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A law for history

  • Published at 12:02 am August 28th, 2016
  • Last updated at 07:23 pm August 28th, 2016
A law for history

Wars are always fought, regardless of what they are waged over. There are victors and there are losers. And those who fight in wars want to, at times, to record history in their favour.

Bangladesh has been a victim of a distorted history ever since the brutal assassination of Bangabandhu Sheikh Mujibur Rahman in 1975.

In a recent media poll, almost 70% voted in favour of a proposed law to protect the genuine history of Bangladesh with punishment for belittling Bangabandhu or the 1971 Independence War.

The BNP-Jamaat political alliance resorted to widespread distortion of history and adding flase stories in favour of its leader General Ziaur Rahman, including his supposed proclamation of our nation’s independence.

In a recent visit to Spain, my hosts told me that Spain has been rid of political turmoil and that some kind of calm now prevails, mainly becuase of pressure from the Europeon Union. The other issue has been a debate on history between the past dictator and present.

The Law of Historic Memory condemns Franco’s actions during the civil war between 1936 and 1939 and his 40-year dictatorship.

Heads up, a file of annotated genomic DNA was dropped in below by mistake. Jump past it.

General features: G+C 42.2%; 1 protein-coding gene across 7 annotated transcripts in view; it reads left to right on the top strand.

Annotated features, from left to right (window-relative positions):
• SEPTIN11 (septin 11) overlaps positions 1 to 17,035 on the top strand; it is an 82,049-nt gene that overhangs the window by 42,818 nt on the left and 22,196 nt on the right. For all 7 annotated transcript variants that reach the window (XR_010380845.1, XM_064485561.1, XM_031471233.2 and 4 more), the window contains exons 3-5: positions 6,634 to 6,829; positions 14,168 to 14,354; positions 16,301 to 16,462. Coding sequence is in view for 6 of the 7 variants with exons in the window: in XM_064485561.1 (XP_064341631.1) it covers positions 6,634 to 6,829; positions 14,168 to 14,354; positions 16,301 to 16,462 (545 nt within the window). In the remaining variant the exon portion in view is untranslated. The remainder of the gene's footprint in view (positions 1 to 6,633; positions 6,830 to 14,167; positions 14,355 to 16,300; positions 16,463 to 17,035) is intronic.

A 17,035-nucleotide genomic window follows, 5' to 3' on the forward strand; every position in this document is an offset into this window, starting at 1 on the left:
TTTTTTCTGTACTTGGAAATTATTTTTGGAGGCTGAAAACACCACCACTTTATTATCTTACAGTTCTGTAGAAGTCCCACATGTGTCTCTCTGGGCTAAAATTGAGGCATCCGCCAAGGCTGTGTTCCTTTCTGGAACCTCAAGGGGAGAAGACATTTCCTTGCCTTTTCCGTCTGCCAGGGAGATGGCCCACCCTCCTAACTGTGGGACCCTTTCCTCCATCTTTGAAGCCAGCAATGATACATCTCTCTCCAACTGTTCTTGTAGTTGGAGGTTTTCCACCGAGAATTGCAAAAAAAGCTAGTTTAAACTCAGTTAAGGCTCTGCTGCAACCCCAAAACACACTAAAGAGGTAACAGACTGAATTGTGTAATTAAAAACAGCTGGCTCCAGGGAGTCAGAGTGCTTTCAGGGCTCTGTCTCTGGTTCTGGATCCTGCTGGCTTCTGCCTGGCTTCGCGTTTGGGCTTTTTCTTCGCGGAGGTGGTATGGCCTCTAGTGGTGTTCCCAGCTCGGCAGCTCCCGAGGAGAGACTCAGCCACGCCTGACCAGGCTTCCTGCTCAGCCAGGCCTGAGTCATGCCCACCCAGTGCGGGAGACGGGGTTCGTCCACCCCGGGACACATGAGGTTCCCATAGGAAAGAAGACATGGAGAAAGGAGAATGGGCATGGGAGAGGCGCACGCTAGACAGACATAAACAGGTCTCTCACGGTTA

Francisco Franco came to power in 1939 following the Spanish Civil War and ruled as a dictator until his death in 1975.

In a recent media poll, almost 70% voted in favour of a proposed law to protect the genuine history of Bangladesh with punishment for belittling Bangabandhu or the 1971 Independence War

The Spanish transition to democracy refers to the restoration of democracy in Spain after the death of Francisco Franco in 1975. The transition began shortly after Franco’s death. For the first time in 70 years, after the end of the civil war, Spain has finally made an effort to recognise its authoritarian past, in a bill that condemns Francisco Franco’s dictatorship and honours his victims.

I will just venture into two major distortions in Bangladesh’s history: Ziaur Rahman stopped referring to Bangabandhu as the Father of the Nation either because he was the direct beneficiery of the 1975 coup, or he was, as many people allege, involved in that coup.

They wanted to wipe out Bangabandhu in all possible manner, even resorting to lies. My father, an army officer in active service, met Bangabadhu in 1969 to pledge his allegiance to the great leader fighting for an independent Bangladesh.

Ziaur Rahman was nowhere in sight, serving as a captain in the Pakistan Army.

If my martyred father could have recahed Kalurghat radio station as planned, Ziaur Rahman would not have read that as my father was seven years senior to him in the military rank. Ruling Awami League MP, retired major Rafiqul Islam, Bir Uttam, can vouch for me.

Major Rafique was my father’s closest associate ahead of the war, and knows many things about him.

There are many other attemps to distort history, including the number of people killed in the genocide carried out by the Pakistani army.

Those who try to distort this history are Pakistani puppets, or they have not seen Bangladesh painted red during 1971 with the blood of Bengalis.

I have seen, and I will never forget. Let this law take effect quickly with harsh punishments for those resorting to distortion.

Nadeem Qadir, a senior journalist, is a UNCA Dag Hammarskjold Scholar in journalism. He is the Press Minister of Bangladesh High Commission in London.